39 Steps 2Mark Anderson Phillips is Richard Hannay, a Canadian visiting London. Bored, he craves something mindless and trivial, so he goes to the theater. Naturally. There he meets a classic femme fatale, a German named Annabella Schmidt played by Rebecca Dines with an accent think as strudel.

When Annabella comes home with Richard and ends up with a knife in her back, the adventure begins. In true Hitchcock style, Richard becomes an innocent man on the run, and his journey takes him to Scotland, where invaluable comedians Dan Hiatt and Cassidy Brown chew the accent as if it were haggis-flavored taffy.

Joe Ragey’s set creates a pretty but second-rate theater complete with elevated box seats on the sides, and the actors seem to be playing the theater’s company actors. Phillips is the vain leading man (the narration keeps emphasizing how handsome Richard is, what with his wavy brown hair and pencil moustache) and Dines is the beleaguered leading lady. Hiatt and Cassidy are the hammy scene-stealers who can’t help playing the show as if it were their own vaudevillian showcase.

The costumes by B. Modern add fuel to the comic fire, especially when Brown does drag. His buxom Scottish hotelier is hilarious, while Hiatt’s villainous Professor sports an impressive two-tone pompadour that wouldn’t be out of place in a band like Josie and the Pussycats.

Act 2 of The 39 Steps loses some steam, especially in a long hotel room sequence, but most of the show is filled with deft physical comedy and cute allusions to other Hitchcock films (the Psycho reference is particularly funny).

What’s especially rewarding about a show like this is how spectacularly theatrical it is. With cargo trunks, ladders and a lot of stage smoke, four skilled actors create a world that sucks you in despite the inanity of it all. You’re laughing at the farce of it all, but the story exerts a certain pull because the characters are distinct, the locations are effectively evoked and you’re having a grand time enjoying it on a number of levels.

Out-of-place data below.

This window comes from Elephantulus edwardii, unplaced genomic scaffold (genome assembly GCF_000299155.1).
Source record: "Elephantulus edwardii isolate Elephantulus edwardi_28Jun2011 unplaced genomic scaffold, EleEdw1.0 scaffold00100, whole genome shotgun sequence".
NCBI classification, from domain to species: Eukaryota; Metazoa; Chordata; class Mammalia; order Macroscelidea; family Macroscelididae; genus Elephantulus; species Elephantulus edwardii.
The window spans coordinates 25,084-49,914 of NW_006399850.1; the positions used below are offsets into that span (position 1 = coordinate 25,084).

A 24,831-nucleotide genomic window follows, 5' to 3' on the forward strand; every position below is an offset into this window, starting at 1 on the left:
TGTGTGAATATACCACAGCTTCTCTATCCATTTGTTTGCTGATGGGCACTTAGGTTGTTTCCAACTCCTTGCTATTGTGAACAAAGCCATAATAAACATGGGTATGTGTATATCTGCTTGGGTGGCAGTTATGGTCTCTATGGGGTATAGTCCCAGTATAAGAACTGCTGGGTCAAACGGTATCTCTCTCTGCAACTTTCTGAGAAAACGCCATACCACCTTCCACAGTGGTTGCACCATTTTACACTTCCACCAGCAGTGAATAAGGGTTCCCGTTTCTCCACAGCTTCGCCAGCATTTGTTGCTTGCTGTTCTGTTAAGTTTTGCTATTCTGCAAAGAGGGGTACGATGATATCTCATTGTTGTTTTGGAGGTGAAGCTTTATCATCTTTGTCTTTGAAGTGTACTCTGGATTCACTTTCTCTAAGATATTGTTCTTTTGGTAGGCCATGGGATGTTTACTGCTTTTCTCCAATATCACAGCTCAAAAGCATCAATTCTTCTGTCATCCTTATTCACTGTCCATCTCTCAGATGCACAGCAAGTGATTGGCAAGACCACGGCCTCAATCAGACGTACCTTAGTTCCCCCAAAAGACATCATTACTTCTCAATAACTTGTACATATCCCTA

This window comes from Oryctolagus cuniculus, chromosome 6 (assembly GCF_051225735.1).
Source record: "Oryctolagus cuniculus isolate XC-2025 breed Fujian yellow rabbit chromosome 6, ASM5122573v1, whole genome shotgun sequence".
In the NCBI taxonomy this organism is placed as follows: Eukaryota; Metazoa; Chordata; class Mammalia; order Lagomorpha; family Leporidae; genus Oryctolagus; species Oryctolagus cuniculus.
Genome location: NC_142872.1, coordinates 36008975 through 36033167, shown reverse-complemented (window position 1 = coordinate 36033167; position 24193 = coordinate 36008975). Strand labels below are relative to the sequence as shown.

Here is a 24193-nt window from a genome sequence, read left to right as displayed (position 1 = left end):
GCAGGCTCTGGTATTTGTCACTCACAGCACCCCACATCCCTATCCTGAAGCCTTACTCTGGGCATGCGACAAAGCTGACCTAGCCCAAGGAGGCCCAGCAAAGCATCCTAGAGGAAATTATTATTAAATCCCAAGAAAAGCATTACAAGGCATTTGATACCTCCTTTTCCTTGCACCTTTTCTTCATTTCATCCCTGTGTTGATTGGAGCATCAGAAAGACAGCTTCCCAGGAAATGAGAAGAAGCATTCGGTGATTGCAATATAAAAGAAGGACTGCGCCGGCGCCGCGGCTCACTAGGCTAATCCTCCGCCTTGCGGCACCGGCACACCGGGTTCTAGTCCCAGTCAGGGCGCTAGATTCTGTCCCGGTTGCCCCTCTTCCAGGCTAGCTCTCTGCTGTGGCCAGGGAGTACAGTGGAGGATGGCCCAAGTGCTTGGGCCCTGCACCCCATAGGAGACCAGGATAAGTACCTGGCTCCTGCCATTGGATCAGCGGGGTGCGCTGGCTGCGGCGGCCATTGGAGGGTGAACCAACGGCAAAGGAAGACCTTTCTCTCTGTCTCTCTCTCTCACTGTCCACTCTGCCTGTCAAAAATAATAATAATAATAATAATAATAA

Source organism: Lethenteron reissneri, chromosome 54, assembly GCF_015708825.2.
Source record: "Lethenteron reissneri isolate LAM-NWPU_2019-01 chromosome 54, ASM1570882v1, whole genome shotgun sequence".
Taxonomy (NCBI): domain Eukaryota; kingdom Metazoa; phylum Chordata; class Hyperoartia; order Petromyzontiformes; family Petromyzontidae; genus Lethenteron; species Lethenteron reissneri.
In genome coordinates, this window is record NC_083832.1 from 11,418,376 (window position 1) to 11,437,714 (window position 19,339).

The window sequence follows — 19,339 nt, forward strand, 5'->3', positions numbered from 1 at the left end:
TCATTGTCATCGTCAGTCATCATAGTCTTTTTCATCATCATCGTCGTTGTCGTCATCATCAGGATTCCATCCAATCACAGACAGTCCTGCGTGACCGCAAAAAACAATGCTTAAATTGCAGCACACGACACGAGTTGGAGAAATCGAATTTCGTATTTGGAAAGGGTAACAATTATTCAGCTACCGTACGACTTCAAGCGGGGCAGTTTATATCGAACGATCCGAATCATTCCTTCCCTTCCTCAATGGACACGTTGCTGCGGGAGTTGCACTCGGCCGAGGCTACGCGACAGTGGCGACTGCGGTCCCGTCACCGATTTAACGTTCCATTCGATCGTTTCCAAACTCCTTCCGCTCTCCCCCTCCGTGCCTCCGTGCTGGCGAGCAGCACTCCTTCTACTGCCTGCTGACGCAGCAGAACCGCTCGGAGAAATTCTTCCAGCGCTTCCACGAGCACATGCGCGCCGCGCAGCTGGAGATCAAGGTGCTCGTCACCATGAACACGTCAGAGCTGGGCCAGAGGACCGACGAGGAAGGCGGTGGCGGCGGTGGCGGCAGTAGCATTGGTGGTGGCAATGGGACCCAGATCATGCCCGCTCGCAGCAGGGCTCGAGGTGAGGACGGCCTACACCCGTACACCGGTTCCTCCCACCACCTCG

The 39 Steps isn’t exactly a stairway to paradise, but it’s definitely more than three dozen steps in the right direction.


TheatreWorks’ The 39 Steps continues an extended run through Feb. 20 at the Mountain View Center for the Performing Arts, 500 Castro St., Mountain View. Tickets are $24-$79. Call 650-463-1960 or visit www.theatreworks.org for information.

Theater review: `Miss Julie’



Mark Anderson Phillips is Jean the footman and Lauren Grace is Miss Julie, the title character in Mark Jackson’s production of the Strindberg classic at Berkeley’s Aurora Theatre Company. Photos by David Allen

Sex, class, intensity heat up Aurora’s `Miss Julie’
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She looks at him dramatically and says, “Where did you learn to talk like that? You must have been to the theater.”

Oh, he’s been to the theater all right. He’s been to a lot of places and plans on going to many more.

She is Miss Julie, the title character in August Strindberg’s 1888 drama now on stage at Berkeley’s Aurora Theatre Company under the astute direction of Mark Jackson, one of the Bay Area’s most original and exciting directors.

Played by Lauren Grace, Miss Julie is all the things Strindberg is aiming for: a contrast in high-born class and low-end raunch, a bold man hater and a sexual provocateur. Grace is fierce and flinching, beautiful and crass.